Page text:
In fact, some studies have shown that Jupiter gets hit by comets and asteroids 2,000 to 8,000 times more than the earth does, and if it wasn’t for it being out there, we would be bombarded with this stuff all the time that asteroid that Wiped out the dinosaurs turns out would be just like a pretty common event, and life would have been set back over and over and over again and again, while Jupiter is the biggest that’s, just one of four gas giants out there that are Sucking up a lot of these objects, so we have multiple layers of protection here, our moon.

So, ironically, while we have benefited from these, you know bouncers of the solar system preventing impacts from hitting our earth. It turns out that the biggest impact that ever occurred on Earth may have been the best thing that ever happened to us.

I’m, talking, of course about the impact that formed our moon. I won’t, spend too much time on this, because I’ve already covered this in a previous article. You can watch it here down description, but it turns out that our moon is very unique in the solar system and may play a huge part in why life was able to arise on this planet.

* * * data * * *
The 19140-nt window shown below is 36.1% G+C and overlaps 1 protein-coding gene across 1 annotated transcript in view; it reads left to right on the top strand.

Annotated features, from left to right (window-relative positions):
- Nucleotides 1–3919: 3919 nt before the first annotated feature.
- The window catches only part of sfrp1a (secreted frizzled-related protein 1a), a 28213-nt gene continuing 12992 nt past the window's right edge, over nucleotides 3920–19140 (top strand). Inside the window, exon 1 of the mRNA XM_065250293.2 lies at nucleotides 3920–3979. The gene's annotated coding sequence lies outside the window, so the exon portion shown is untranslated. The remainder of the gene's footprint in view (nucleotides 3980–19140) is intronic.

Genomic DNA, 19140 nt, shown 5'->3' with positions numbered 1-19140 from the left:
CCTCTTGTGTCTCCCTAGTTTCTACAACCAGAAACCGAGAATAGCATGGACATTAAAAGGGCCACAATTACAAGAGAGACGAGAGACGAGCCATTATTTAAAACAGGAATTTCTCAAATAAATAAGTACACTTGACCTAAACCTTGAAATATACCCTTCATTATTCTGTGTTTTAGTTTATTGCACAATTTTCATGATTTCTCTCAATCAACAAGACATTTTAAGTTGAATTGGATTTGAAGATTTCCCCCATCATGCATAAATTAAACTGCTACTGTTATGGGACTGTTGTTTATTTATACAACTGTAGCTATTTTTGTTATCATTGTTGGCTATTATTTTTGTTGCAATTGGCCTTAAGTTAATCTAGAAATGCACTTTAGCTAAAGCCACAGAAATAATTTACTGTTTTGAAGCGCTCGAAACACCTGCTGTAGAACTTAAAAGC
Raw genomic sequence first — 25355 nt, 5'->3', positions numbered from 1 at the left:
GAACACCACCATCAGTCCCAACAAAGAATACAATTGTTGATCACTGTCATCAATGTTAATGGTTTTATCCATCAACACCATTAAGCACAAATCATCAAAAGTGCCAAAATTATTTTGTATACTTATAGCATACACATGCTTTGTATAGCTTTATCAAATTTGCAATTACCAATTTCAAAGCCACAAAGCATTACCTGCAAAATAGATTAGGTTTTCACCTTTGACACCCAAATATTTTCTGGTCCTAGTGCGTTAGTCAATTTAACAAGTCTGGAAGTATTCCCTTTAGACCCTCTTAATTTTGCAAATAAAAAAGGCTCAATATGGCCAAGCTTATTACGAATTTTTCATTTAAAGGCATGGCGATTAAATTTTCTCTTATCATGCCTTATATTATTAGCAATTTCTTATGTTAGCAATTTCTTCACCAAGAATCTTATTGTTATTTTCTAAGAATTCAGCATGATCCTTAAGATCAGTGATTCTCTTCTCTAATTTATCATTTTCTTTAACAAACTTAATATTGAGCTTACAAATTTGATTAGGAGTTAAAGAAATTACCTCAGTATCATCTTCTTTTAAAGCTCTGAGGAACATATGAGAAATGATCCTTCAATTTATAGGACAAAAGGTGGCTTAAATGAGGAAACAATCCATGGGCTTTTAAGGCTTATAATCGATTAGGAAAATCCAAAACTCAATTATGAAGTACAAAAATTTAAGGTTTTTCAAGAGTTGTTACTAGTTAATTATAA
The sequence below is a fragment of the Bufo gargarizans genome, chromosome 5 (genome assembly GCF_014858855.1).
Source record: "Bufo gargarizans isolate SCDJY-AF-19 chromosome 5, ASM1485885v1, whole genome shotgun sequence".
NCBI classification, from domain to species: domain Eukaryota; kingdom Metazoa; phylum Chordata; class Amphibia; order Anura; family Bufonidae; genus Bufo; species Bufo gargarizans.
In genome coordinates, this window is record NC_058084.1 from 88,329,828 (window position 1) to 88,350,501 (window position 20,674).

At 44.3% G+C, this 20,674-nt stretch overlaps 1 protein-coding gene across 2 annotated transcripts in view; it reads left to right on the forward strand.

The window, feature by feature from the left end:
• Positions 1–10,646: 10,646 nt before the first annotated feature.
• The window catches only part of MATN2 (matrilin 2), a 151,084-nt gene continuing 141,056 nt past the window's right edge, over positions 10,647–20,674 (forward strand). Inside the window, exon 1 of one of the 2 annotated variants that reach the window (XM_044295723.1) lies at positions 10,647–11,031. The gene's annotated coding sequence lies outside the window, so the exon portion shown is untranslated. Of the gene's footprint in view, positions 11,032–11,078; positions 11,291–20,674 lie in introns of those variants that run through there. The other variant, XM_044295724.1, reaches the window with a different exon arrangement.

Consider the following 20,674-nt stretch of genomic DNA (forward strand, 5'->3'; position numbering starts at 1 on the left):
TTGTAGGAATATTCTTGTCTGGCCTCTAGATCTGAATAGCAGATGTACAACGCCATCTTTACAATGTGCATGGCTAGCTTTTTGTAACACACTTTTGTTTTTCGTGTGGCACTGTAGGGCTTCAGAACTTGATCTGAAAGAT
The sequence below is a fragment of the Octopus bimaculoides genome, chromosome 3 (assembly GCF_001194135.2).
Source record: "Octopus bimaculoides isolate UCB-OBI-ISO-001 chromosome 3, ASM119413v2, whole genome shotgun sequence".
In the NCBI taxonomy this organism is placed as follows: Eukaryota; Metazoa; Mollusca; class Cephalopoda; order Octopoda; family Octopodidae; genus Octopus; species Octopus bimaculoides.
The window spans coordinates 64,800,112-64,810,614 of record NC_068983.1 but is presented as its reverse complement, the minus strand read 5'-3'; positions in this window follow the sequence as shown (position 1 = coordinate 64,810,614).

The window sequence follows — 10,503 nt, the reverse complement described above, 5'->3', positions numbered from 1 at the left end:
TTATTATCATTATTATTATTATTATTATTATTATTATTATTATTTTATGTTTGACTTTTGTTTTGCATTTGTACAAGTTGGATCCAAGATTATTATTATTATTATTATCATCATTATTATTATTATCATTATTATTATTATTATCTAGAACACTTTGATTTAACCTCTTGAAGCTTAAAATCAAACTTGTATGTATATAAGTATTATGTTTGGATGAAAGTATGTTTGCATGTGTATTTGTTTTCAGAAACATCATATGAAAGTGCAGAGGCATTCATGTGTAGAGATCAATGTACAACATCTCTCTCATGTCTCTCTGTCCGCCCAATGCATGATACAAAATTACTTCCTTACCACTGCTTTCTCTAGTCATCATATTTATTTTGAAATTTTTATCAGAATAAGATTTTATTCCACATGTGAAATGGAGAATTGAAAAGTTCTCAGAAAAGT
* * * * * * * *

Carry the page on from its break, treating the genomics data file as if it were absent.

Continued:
It stabilized our rotation and brought about tides, which it turns out. May have played a huge part in life forming because it’s, thought that tide pools that evaporated and concentrated organic compounds, or we’re.

The first replicating cells came from, but the question for this article is: how rare is this phenomenon and all we can say, is we don’t, see anything else like it in our solar system? Now there are moons around Jupiter and Saturn that are bigger than our Moon, but in terms of the ratio and the size between the planet and the moon, there’s.

Nothing else like it that we’ve seen Mars is the only other rocky planet that has moons and those are really more like captured, asteroids and before anybody says anything about Pluto and Charon. Those are really more like two dwarf planets.